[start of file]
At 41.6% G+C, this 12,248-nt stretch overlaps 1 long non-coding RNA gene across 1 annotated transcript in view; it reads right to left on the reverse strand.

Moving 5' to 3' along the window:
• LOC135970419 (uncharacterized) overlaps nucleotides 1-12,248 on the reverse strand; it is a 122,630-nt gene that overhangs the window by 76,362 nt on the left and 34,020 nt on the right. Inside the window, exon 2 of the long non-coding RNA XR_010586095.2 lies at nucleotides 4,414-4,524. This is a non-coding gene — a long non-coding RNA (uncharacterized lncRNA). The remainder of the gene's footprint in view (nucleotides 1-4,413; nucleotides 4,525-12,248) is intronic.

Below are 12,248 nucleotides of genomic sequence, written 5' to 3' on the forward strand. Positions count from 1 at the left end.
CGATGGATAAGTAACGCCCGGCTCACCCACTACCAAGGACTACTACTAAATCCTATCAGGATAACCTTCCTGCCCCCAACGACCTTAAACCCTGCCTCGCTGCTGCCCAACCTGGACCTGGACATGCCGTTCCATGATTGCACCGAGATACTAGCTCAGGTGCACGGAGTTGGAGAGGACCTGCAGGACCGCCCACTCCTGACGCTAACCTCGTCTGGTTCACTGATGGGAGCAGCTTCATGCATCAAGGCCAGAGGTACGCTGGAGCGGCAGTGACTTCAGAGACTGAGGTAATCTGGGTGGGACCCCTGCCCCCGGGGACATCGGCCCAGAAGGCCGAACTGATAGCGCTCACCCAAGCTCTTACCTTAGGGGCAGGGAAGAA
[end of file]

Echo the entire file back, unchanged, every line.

At 41.6% G+C, this 12,248-nt stretch overlaps 1 long non-coding RNA gene across 1 annotated transcript in view; it reads right to left on the reverse strand.

Moving 5' to 3' along the window:
• LOC135970419 (uncharacterized) overlaps nucleotides 1-12,248 on the reverse strand; it is a 122,630-nt gene that overhangs the window by 76,362 nt on the left and 34,020 nt on the right. Inside the window, exon 2 of the long non-coding RNA XR_010586095.2 lies at nucleotides 4,414-4,524. This is a non-coding gene — a long non-coding RNA (uncharacterized lncRNA). The remainder of the gene's footprint in view (nucleotides 1-4,413; nucleotides 4,525-12,248) is intronic.

Below are 12,248 nucleotides of genomic sequence, written 5' to 3' on the forward strand. Positions count from 1 at the left end.
CGATGGATAAGTAACGCCCGGCTCACCCACTACCAAGGACTACTACTAAATCCTATCAGGATAACCTTCCTGCCCCCAACGACCTTAAACCCTGCCTCGCTGCTGCCCAACCTGGACCTGGACATGCCGTTCCATGATTGCACCGAGATACTAGCTCAGGTGCACGGAGTTGGAGAGGACCTGCAGGACCGCCCACTCCTGACGCTAACCTCGTCTGGTTCACTGATGGGAGCAGCTTCATGCATCAAGGCCAGAGGTACGCTGGAGCGGCAGTGACTTCAGAGACTGAGGTAATCTGGGTGGGACCCCTGCCCCCGGGGACATCGGCCCAGAAGGCCGAACTGATAGCGCTCACCCAAGCTCTTACCTTAGGGGCAGGGAAGAA